Adam Zagoria covers basketball at all levels. He is the author of two books and an award-winning journalist whose articles have appeared in ESPN The Magazine, SLAM, Sheridan Hoops, Sports Illustrated, Basketball Times and in newspapers nationwide.
St. John’s Hoping Turnaround on Court Helps Trigger Big Recruiting Class in 2018
NEW YORK — After winning just one Big East game last season in his first year coaching at his alma mater, Chris Mullin is hoping for a significant jump as he enters his sophomore season.
With the additions of players like Marcus LoVett, Bashir Ahmed and Shamorie Ponds, the Johnnies have an improved roster and should make a leap from last season’s 8-24 finish, 1-17 in the Big East.
“I hope to smile more, I hope to drive home with a better feeling,” Mullin said Thursday at St. John’s Media Day.
As much as the Johnnies want to improve for their own sake, it should also help recruiting going forward if they can get better on the court.
St. John’s technically has no scholarships available for the Class of 2017, but is eyeing a huge recruiting class in 2018, including targets like Moses Brown, Naz Reid, Luther Muhammad, Anthony Nelson, Sid Wilson and Jordan Brown.
“The biggest thing that you’re selling to prospective student-athletes is really at the end of the day you need to show on the court,” St. John’s assistant Matt Abdelmassih told me. “Everything you’re talking about, your vision, your plan for them all comes on the court, and we have to show improvement, there’s no doubt about that. I think certainly everyone within our program knows how important it is to show that everything we’re talking about — trying to return this program where it should be –really hinges on that improvement.
“And what improvement means win-total wise, who knows? But we feel like going into every game this year we have the guys that we can go to battle with and have a chance.”
Wins on the court don’t necessarily equate to wins in recruiting, but it can’t hurt.
The Johnnies also need to develop good relationships with their top targets and they have focused heavily on many of the players mentioned above.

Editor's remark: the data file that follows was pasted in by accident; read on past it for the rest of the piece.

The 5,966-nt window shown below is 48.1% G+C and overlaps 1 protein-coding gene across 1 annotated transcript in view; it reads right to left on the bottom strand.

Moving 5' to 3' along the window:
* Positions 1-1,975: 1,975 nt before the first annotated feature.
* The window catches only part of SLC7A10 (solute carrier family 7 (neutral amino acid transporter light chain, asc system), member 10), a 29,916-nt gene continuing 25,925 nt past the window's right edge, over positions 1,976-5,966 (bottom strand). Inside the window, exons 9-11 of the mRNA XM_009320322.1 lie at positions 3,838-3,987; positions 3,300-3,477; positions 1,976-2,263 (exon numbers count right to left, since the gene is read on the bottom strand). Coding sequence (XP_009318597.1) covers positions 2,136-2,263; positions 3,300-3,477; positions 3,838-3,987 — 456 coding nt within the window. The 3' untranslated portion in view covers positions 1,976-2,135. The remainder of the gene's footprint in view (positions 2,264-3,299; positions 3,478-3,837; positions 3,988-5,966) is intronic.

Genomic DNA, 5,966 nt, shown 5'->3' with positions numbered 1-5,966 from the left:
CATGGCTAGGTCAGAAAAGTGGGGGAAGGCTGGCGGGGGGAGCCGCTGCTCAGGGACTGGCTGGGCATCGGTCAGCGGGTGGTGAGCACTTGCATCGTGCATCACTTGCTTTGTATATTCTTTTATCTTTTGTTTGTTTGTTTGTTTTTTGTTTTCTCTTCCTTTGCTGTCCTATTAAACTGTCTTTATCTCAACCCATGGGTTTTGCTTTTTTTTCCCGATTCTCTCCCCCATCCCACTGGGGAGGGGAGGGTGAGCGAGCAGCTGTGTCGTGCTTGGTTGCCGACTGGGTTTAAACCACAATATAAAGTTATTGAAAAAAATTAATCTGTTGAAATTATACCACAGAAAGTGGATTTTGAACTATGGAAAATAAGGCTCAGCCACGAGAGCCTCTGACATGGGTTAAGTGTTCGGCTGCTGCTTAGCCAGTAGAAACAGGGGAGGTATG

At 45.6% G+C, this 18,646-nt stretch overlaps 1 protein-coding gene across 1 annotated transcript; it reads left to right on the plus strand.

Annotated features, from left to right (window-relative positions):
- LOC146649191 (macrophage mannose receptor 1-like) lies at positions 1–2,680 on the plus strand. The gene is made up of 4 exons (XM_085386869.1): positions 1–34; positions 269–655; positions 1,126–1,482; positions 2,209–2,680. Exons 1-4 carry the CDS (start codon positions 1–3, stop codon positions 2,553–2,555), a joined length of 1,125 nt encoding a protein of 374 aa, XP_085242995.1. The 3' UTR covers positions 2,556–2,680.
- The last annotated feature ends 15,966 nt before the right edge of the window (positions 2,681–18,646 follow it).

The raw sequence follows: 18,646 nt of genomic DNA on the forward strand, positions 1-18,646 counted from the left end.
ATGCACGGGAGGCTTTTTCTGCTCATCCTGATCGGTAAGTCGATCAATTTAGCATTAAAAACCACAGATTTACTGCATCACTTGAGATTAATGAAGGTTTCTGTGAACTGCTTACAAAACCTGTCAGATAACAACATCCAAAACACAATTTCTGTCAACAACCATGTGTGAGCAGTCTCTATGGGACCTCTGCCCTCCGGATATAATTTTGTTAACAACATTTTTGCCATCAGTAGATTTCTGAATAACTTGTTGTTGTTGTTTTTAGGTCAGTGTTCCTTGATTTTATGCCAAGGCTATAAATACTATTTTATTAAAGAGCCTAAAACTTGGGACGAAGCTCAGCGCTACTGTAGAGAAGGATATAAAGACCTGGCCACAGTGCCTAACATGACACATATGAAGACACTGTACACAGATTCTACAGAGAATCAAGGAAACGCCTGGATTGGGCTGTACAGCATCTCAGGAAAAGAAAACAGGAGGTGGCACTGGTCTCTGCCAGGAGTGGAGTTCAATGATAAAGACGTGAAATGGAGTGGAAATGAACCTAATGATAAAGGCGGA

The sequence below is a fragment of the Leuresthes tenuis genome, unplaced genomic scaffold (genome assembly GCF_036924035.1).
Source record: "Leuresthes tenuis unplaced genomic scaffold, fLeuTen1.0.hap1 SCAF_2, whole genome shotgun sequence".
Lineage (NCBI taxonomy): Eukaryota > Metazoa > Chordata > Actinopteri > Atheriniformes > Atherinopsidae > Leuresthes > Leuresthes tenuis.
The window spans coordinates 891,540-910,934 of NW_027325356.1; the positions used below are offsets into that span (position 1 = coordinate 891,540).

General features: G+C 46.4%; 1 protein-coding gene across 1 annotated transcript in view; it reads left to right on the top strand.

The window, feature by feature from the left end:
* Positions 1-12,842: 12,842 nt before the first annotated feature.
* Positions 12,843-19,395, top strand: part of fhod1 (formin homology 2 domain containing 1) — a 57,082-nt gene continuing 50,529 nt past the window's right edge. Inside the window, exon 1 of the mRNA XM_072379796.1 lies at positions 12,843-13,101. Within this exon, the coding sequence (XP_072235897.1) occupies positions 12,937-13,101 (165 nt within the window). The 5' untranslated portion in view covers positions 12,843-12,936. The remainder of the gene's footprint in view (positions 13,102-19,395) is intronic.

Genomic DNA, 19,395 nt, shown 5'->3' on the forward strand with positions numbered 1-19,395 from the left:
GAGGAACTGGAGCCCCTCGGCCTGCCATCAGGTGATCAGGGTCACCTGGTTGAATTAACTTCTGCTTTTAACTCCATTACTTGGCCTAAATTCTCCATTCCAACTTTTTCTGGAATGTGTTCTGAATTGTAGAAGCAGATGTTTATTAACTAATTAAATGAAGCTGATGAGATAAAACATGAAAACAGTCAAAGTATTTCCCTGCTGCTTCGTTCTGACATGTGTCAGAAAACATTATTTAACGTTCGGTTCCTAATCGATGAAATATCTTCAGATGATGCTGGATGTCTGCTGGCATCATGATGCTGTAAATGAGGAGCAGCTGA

The 7-1 Brown looked liked a future pro at Saturday night’s Sharette Dixon Classic. He’s being courted by everyone from Kansas to Duke to Louisville to Georgetown to Maryland to St. John’s.
“He likes Duke, his grandmother likes St. John’s to keep him close to home and I like Georgetown,” his father, Malcolm Brown, told me last month. “So we just gotta sit down and work it out. But it’s still early.”
“Personally, if I can hop in the car and go to a school, that certainly makes my life easier, I don’t have to sit in an airport and hit the planes,” Abdelmassih said.
“So you have to take advantage of the tri-state area, Connecticut and the New England area. You have such fertile recruiting ground and you can literally hop in the car. I view New Jersey as a part of New York, as much as maybe New Yorkers don’t want to hear that. At the end of the day, it really is. We’re in their back yard and I consider us a local school for them to consider. They have great options with local schools and I think we’re in that same backcourt with those other schools.”
The litany of NBA players to come out of Jersey in recent years is impressive: Karl-Anthony Towns, Kyrie Irving, Michael-Kidd Gilchrist — all guys who left the Garden State for Kentucky or Duke — were lottery picks. Jersey Boys Wade Baldwin, Malachi Richardson and DeAndre’ Bembry all went in the first round of this year’s NBA Draft.
“The reputation that New Jersey’s had over the last five, six years has been tremendous so you can’t neglect the state when they’re producing NBA talent like that,” Abdelmassih said. “We definitely want to enjoy the fruits of the labor of any New Jersey kid coming in that has that type of talent.”
Malik Ellison, the sophomore guard from Voorhees, N.J., and Life Center Academy, is the only Garden State product on the St. John’s roster, but he would like to see them add more.
“I feel like Jersey has the best basketball players, that’s just me,” said Ellison, the son of former No. 1 pick Pervis Ellison. “What got me here was the coaching staff, the trust, I just felt comfortable around them. New York is a great place to be in and I think that’s why they’re attracting more players from across the country, especially New Jersey.”
Ellison knows that improvement on the court this year could be critical in attracting more recruits from Jersey and elsewhere.
“I think that with the success the team has this year and in following years and also just the trust that they can get with our coaching staff, when they realize that this is a great opportunity, I don’t see why any player wouldn’t love to come here,” he said. “We got two Hall of Fame coaches [Mullin and Mitch Richmond], along with great other coaches here at St. John’s.”
Adam Zagoria is a Basketball Insider who covers basketball at all levels. A contributor to The New York Times and SportsNet New York (SNY), he is also the author of two books and is an award-winning journalist and filmmaker. His articles have appeared in ESPN The Magazine, SLAM, Sheridan Hoops, Basketball Times and in newspapers nationwide. He also won an Emmy award for his work on the SNY mini-documentary on Syracuse guard Tyus Battle.
A veteran Ultimate Frisbee player, he has competed in numerous National and World Championships and, perhaps more importantly, his teams won the Westchester Summer League (WSL) championships in 2011 and 2013.
He lives in Manhattan with his wife and children.